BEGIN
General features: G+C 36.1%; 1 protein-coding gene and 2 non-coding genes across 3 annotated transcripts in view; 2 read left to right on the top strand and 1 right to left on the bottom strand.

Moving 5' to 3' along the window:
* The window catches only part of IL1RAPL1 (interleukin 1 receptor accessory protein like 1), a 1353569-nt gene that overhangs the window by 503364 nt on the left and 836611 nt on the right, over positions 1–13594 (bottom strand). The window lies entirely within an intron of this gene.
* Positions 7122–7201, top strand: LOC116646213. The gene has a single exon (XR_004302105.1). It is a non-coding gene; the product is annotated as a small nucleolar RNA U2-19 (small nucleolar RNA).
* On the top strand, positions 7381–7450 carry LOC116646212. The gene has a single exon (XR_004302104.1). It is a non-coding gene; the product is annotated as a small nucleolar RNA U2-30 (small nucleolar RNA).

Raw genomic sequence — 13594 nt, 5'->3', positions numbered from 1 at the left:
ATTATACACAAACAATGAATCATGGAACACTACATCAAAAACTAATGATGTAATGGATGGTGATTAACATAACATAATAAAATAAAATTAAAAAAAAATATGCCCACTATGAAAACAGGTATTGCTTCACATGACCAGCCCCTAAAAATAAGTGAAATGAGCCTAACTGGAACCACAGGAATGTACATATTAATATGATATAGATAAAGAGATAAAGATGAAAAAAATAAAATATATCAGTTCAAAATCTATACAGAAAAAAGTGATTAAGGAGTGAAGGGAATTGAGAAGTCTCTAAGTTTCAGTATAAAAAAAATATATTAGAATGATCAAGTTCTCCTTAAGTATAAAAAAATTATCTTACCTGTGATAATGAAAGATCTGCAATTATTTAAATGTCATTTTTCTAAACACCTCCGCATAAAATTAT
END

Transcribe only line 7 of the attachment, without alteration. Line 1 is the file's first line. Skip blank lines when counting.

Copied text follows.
ATTATACACAAACAATGAATCATGGAACACTACATCAAAAACTAATGATGTAATGGATGGTGATTAACATAACATAATAAAATAAAATTAAAAAAAAATATGCCCACTATGAAAACAGGTATTGCTTCACATGACCAGCCCCTAAAAATAAGTGAAATGAGCCTAACTGGAACCACAGGAATGTACATATTAATATGATATAGATAAAGAGATAAAGATGAAAAAAATAAAATATATCAGTTCAAAATCTATACAGAAAAAAGTGATTAAGGAGTGAAGGGAATTGAGAAGTCTCTAAGTTTCAGTATAAAAAAAATATATTAGAATGATCAAGTTCTCCTTAAGTATAAAAAAATTATCTTACCTGTGATAATGAAAGATCTGCAATTATTTAAATGTCATTTTTCTAAACACCTCCGCATAAAATTAT